Should wages beat expectations we would expect Sterling to rally as it suggests there is a real risk of domestically-generated inflationary pressures rising in coming months. Such an observation would likely steer the Bank of England's hand towards delivering an interest rate rise in August.

UK wage and employment dynamics

At 10:00 AM Mark Carney and some of his lieutenants will be under the spotlight when they are questioned by the Treasury Select Committee in Westminster on their current guidance for interest rates and expectations for the UK economy.

Expect some criticism from MPs on the apparent u-turn performed by the Bank of England when they opted to not raise rates in May, despite having dropped some significant hints that such an outcome was likely over preceding months.

The Bank will no doubt point at the data. What could move markets is any strong hint on future rate prospects for the economy, so keep an eye on the newswires.

"The market now assigns a greater-than-even chance that the MPC will be on hold for the rest of the year. We are not so sure, because we look for GDP growth to rebound in coming quarters. We acknowledge the downside risks that Brexit uncertainty imparts to the economic outlook, but we still forecast that the MPC will raise rates 25 bps at the August 2 policy meeting. After that rate hike, we then look for the MPC to remain on hold through the end of the year," say analyst at global investment bank Wells Fargo in their latest assessment on the future of UK interest rates.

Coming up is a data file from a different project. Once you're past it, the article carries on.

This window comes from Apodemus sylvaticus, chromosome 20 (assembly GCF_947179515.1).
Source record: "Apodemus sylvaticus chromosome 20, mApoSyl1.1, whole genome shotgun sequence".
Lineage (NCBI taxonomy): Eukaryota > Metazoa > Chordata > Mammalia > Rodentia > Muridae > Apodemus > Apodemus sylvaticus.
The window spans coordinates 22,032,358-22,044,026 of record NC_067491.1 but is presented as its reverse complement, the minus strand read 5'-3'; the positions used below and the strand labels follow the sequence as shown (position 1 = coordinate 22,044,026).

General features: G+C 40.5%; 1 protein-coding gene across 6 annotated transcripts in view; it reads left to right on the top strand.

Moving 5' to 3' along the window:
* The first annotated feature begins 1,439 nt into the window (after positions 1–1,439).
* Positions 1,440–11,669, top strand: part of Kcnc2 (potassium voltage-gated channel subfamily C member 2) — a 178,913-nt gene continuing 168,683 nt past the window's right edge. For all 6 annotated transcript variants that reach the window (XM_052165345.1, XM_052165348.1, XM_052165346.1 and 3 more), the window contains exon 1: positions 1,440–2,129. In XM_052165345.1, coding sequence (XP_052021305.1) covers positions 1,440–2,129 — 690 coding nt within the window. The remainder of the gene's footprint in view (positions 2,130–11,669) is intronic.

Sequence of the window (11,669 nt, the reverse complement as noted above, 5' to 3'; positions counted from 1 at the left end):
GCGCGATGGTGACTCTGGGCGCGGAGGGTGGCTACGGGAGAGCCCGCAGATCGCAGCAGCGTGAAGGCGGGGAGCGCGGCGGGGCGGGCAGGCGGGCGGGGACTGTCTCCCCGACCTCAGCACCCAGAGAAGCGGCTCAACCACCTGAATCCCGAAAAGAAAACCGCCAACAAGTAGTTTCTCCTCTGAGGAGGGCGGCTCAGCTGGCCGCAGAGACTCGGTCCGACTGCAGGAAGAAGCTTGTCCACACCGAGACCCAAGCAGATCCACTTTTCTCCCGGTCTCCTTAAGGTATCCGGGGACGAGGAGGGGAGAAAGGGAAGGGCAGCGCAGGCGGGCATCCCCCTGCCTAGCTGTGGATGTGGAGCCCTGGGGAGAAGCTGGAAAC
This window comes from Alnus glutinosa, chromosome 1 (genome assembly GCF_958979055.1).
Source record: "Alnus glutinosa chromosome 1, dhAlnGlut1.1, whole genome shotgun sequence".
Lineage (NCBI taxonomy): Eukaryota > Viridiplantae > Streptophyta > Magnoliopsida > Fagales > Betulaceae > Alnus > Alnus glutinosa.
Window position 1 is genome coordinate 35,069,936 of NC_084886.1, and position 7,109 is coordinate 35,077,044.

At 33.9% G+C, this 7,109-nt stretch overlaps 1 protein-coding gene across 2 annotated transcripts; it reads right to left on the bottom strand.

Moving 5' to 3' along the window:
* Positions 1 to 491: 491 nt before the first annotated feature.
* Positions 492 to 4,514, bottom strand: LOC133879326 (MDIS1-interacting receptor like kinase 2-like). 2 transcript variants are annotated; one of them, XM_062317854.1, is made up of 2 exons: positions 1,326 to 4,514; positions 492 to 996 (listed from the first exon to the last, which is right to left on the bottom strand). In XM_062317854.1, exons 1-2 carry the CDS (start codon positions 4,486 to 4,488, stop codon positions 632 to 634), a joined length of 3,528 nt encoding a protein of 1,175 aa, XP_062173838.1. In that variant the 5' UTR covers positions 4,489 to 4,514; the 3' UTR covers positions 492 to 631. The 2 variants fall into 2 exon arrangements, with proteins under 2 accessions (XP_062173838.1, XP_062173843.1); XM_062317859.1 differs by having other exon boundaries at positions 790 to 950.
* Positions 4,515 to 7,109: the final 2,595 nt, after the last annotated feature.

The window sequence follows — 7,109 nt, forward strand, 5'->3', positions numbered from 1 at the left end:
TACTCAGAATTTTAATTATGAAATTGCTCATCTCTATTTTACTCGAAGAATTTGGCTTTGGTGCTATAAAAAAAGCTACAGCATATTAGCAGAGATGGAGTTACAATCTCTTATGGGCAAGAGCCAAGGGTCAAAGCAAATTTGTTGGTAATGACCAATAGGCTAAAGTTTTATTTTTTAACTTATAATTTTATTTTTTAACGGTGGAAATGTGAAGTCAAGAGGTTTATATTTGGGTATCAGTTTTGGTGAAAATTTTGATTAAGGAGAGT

EUR: What to Watch

Tuesday May 15

German GDP for the first three months of 2018 is out at 07:00 B.S.T. Foreign exchange markets are positioned for a reading of 0.4% growth on a quarterly basis and an annualised rate of 1.7% to come out of the Eurozone's economic powerhouse.

For the Euro, the narrative of fading economic growth rates has become an issue and has been blamed for some of the single-currency's underperformance over recent weeks.

Should German GDP data disappoint we could well see this theme put downside pressure on the currency.

Second-estimate Eurozone GDP data for the first quarter of 2018 is due for release at 10:00, with annualised GDP forecast to read at 2.5%, and quarterly data expected to read at 0.4%. Industrial production for the Eurozone is out at the same time, analysts are expecting a monthly figure of 0.6%, and an annualised figure of 3.7%.

Again, disappointment here would almost certainly weigh on the Euro.

Wednesday, May 16

Eurozone inflation is out, and this could certainly move markets in light of the European Central Bank's stated objective of keeping interest rates as low as possible until such a time as inflation is rising back to their 2.0% target.

Annualised inflation is forecast to read at 1.2%, down from the previous month's 1.4%, while core CPI is forecast to read at 0.7%, unchanged on the previous month.

The Euro exchange rate complex is likely to act negatively should the data disappoint as it suggests the ECB will likely delay tightening monetary policy, something that has already been hinted at by key policy-setters. Much of the Euro's rise through 2017 was based on the expectation that 2018 would see the ECB take notable steps on withdrawing stimulus based on the view inflation was rising to their 2.0% target.